Semi-supervised determination of pseudocryptic morphotypes using observer-free characterizations of anatomical alignment and shape.
Accurate, quantitative characterization of complex shapes is recognized as a key methodological challenge in biology. Recent development of automated three-dimensional geometric morphometric protocols (auto3dgm) provides a promising set of tools to help address this challenge. While auto3dgm has been shown to be useful in characterizing variation across clades of morphologically very distinct mammals, it has not been adequately tested in more problematic cases where pseudolandmark placement error potentially confounds interpretation of true shape variation. Here, we tested the sensitivity of auto3dgm to the degree of variation and various parameterization settings using a simulation and three microCT datasets that characterize mammal tooth crown morphology as biological examples. The microCT datasets vary in degree of apparent morphological differentiation, with two that include grossly similar morphospecies and one that includes two laboratory strains of a single species. Resulting alignments are highly sensitive to the number of pseudolandmarks used to quantify shapes. The degree to which the surfaces were downsampled and the apparent degree of morphological differentiation across the dataset also influenced alignment repeatability. We show that previous critiques of auto3dgm were based on poorly parameterized alignments and suggest that sample-specific sensitivity analyses should be added to any research protocol including auto3dgm. Auto3dgm is a useful tool for studying samples when pseudolandmark placement error is small relative to the true differences between specimens. This method therefore represents a promising avenue forward in morphometric studies at a wide range of scales, from samples that differ by a single genetic locus to samples that represent multiple phylogenetically diverse clades.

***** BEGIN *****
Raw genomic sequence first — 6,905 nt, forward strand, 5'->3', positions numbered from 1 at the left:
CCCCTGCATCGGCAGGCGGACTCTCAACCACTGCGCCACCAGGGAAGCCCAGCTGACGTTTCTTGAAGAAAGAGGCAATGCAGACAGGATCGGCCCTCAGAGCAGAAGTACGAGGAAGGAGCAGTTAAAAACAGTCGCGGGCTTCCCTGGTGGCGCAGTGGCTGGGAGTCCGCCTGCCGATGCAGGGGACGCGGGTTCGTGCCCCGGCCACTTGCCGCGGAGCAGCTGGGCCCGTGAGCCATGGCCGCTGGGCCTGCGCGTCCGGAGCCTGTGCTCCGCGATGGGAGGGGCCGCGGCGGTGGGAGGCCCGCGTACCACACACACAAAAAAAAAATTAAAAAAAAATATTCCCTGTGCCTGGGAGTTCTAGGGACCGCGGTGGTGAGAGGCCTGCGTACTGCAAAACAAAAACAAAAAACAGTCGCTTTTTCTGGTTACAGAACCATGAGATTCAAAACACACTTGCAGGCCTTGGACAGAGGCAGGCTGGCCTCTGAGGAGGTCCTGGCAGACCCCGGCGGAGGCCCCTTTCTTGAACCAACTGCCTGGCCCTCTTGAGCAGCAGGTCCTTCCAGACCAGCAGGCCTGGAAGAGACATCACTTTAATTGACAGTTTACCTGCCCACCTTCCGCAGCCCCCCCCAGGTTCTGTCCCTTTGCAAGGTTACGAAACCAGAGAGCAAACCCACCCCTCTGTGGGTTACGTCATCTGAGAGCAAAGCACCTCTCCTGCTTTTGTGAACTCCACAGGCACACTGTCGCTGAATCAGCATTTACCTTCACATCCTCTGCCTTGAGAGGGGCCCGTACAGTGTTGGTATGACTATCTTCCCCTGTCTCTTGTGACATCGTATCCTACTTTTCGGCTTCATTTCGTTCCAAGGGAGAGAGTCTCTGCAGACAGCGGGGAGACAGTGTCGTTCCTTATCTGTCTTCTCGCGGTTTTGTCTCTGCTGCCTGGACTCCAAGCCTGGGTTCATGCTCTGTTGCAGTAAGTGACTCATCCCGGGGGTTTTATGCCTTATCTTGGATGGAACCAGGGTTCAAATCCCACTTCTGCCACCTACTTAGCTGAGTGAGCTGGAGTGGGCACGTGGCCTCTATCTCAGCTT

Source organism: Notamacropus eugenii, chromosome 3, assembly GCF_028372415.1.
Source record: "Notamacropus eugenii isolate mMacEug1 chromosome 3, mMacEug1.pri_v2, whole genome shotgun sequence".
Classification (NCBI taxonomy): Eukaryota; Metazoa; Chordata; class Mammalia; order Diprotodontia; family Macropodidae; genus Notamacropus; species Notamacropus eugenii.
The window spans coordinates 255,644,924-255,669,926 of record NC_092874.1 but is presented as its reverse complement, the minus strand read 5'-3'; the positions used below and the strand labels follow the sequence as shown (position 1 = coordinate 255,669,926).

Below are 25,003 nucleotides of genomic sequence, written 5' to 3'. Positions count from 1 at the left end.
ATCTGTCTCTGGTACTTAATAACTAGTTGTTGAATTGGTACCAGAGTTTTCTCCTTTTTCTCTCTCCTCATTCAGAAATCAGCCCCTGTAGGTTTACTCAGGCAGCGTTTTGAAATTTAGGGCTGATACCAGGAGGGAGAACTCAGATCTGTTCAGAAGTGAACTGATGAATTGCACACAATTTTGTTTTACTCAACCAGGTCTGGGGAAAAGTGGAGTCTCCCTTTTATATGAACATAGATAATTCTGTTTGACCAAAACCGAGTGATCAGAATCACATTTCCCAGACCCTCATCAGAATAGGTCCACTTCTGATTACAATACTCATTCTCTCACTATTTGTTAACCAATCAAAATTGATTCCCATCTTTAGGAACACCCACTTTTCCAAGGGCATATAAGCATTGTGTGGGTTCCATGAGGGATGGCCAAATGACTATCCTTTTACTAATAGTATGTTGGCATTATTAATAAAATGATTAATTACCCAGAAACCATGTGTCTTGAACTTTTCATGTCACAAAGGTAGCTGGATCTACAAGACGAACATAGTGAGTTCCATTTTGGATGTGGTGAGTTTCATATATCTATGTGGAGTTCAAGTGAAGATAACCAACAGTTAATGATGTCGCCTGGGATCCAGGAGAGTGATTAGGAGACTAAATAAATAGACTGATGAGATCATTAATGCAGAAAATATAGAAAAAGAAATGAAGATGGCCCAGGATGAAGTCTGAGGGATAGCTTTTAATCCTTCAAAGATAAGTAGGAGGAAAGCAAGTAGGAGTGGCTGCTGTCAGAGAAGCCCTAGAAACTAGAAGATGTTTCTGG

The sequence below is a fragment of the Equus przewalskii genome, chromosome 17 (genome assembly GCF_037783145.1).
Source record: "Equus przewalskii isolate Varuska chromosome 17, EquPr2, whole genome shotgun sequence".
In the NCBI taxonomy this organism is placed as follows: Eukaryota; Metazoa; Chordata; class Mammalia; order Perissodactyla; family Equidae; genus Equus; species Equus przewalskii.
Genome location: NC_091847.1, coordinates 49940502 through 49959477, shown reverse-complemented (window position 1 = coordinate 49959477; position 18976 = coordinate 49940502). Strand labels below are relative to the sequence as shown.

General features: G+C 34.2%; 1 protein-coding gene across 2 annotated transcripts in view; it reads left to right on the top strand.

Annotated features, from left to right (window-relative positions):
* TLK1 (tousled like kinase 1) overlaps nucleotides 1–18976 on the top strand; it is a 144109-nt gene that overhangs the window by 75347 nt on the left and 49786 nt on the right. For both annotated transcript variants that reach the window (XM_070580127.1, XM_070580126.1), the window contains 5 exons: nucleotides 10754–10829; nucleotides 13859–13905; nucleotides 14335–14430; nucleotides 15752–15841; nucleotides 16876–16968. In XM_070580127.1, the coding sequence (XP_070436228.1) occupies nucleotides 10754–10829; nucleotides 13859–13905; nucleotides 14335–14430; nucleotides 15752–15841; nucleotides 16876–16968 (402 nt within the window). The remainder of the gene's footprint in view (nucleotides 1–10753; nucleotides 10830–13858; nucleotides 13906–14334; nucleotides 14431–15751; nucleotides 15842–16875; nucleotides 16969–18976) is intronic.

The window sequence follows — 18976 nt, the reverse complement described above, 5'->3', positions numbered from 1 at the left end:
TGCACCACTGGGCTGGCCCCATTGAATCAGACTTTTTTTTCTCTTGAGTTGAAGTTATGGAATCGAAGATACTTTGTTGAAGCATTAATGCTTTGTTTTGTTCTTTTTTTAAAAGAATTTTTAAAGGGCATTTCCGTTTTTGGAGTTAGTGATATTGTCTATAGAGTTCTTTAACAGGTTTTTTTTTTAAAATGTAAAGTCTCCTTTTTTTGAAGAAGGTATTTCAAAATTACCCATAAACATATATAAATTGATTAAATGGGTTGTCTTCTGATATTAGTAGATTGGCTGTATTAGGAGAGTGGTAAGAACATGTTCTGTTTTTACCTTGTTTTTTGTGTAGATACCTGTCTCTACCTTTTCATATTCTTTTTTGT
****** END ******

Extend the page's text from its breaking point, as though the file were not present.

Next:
Vitek, NS; Manz, CL; Gao, T; Bloch, JI; Strait, SG; Boyer, DM
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